Currently reading: Driverless car development under threat by labour deficit
Just 417,000 skilled workers will be supplied to a global industry where the demand is 1,159,000; a single autonomous car engineer adds £10million to a company’s value

The UK’s pool of driverless car engineer talent could be a barrier to the government’s plan to turn the UK into a hub of development in driverless car technology

A single autonomous car engineer adds £10million to a company’s value, according to a driverless car networking manager; that's based on a shortage of autonomous car engineeers and how much the industry values this sector.

So low is the pool of autonomous car engineers that it’s expected that by 2025, just 417,000 skilled workers will be supplied to a global industry with demand for 1,159,000.

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The Intelligent Mobility Skills Strategy, a report released late last year by Catapult Transport Systems, alleges the shortfall, and offers solutions such as reducing the transport industry’s hunger for traditional, STEM (science, technology, engineering and mathematics)-skilled workers; instead focusing on digitally-skilled workers, as well as apprenticeship schemes, in order to quell the deficit.

Alex Lawrence-Berkeley, organiser of ‘Self Driving Track Days’ – a networking event aimed at grassroots driverless car technology projects – highlighted the shortfall in talent at the most recent Track Day, alongside the showcasing of latest autonomous technologies from across the globe.

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The UK government has been aiming at making the UK the global hub for the development of autonomous cars, and has allocated funds to several aspects of driverless cars’ development, including cyber security, testing and driverless public transport solutions.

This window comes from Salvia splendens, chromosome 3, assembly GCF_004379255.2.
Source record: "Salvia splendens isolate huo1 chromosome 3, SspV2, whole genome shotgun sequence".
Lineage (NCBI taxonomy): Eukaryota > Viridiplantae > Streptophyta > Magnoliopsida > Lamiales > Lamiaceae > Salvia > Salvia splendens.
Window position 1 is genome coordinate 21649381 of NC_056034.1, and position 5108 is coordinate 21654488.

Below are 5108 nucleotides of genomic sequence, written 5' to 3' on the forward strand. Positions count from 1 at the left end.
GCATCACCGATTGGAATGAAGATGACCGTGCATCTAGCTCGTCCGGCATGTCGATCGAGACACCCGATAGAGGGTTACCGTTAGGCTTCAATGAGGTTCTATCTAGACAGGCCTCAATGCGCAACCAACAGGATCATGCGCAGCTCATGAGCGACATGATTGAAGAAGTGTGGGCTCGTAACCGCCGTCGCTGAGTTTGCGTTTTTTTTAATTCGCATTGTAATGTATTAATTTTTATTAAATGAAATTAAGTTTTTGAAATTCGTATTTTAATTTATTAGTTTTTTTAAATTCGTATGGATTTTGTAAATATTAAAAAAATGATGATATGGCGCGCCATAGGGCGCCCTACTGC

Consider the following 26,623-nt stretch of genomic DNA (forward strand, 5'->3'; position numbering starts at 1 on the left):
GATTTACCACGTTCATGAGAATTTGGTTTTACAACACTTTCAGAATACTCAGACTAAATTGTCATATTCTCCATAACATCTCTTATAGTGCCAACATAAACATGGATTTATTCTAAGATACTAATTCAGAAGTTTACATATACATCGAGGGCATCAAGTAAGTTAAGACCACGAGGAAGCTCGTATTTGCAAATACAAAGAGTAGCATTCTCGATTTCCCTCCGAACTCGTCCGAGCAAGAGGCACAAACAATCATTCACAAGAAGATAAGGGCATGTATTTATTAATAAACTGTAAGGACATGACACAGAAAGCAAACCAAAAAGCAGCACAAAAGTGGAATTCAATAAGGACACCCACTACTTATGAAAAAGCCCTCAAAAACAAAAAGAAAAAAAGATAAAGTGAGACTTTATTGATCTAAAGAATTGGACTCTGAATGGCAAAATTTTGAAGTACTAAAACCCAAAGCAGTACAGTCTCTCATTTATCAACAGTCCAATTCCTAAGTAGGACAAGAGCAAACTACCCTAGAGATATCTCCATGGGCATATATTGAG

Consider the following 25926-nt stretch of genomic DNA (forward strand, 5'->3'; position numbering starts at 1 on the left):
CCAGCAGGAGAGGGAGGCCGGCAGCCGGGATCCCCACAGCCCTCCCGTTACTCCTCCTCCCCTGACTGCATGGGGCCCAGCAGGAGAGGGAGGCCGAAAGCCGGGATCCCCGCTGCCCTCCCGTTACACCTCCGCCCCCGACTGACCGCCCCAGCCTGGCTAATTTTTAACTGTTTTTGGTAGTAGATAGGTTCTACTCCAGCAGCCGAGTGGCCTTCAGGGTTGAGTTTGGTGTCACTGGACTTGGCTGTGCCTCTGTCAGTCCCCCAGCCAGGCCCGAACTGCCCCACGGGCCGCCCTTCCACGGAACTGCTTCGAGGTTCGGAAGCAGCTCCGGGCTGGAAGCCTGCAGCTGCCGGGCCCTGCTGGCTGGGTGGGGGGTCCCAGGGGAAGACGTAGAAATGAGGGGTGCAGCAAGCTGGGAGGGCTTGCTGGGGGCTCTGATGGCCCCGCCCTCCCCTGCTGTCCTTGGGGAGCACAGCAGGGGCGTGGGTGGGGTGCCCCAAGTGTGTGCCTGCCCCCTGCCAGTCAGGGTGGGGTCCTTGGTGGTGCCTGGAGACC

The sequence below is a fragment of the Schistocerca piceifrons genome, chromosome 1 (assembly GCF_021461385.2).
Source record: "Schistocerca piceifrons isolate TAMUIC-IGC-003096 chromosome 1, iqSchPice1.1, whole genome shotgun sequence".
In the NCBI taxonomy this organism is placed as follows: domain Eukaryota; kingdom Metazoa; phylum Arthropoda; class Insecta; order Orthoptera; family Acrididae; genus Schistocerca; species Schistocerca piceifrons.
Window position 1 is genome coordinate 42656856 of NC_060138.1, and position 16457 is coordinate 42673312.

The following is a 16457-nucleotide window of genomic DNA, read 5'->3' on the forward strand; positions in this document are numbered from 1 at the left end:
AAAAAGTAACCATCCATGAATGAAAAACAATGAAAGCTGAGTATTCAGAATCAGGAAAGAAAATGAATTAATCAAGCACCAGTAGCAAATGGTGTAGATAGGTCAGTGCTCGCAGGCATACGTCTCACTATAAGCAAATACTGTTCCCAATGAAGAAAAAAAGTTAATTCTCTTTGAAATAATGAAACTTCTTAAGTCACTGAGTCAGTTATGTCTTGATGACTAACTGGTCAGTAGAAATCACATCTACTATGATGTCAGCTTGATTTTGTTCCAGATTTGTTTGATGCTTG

Lawrence-Berkeley also expressed uncertainty about funding due to be announced in coming weeks as the ‘purdah’ period prevents any new funding being announced or awarded ahead of the snap election on 8 June.

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lobster 1 May 2017

Economics.

There is NO LABOUR DEFICIT. The engineering labour market is a simple matter of supply and demand. If the car makers pay the engineers more, they will manage to poach them from other industries AND encourage more people into the profession.

As it is, they expect to pay people a pittance, which is why people prefer to work in finance, law or other more lucrative but often parasitic professions.

This article is typical engineering industry PR, trying to encourage more people into the profession to drive salaries lower.

Marc 1 May 2017

lobster wrote:

lobster wrote:

There is NO LABOUR DEFICIT. The engineering labour market is a simple matter of supply and demand. If the car makers pay the engineers more, they will manage to poach them from other industries AND encourage more people into the profession.

As it is, they expect to pay people a pittance, which is why people prefer to work in finance, law or other more lucrative but often parasitic professions.

This article is typical engineering industry PR, trying to encourage more people into the profession to drive salaries lower.

Pittance? Everyone I know who works in automotive engineering is very well paid. I worked in the industry for over 20 years, although not directly on cars but in the manufacturing processes that built them, I was paid a lot more than I am now, I only left because I wanted less hours and more holiday leave. Plenty of former colleagues, particularly those in quality control can name their price.

A88A 1 May 2017

Hands up all those that have never.....

Had an issue with their PC, Mac, tablet etc. Please let me know if you have any sort of computer that has had zero issues, freezing, virus, involuntary shut down, hardware failure, etc, etc. I've driven over 3 million miles in my driving life, only had one accident that was my fault (minor accident when I was 19 in a multi story car park). It would be a real bummer if my second was my cars fault and it killed me !!!

Autonomous cars are coming, we won't have much choice but to adopt them at some point, as insurance companies will price us out of driving ourselves. Full automation on the roads is at least a decade away, as your average car owner has a car worth about £6k, there won't be anything they can afford for some time.

On the subject of ordering a car (instead of owning one), there's going to have to be a few million sat around waiting to be used on a bank holiday or weekend. And the commuting time frame may have to change a bit to accommodate everyone. I personally think car ownership will increase (if the price of an autonomous car can be made affordable) as a fully autonomous car won't require any sort of licence.

Buy a real drivers car now, because soon you won't be allowed to drive one ever again........

Thekrankis 1 May 2017

Who cares?

Driverless cars are like 3DTV :
Pushed like crazy by the automotive industry but no-one wants one.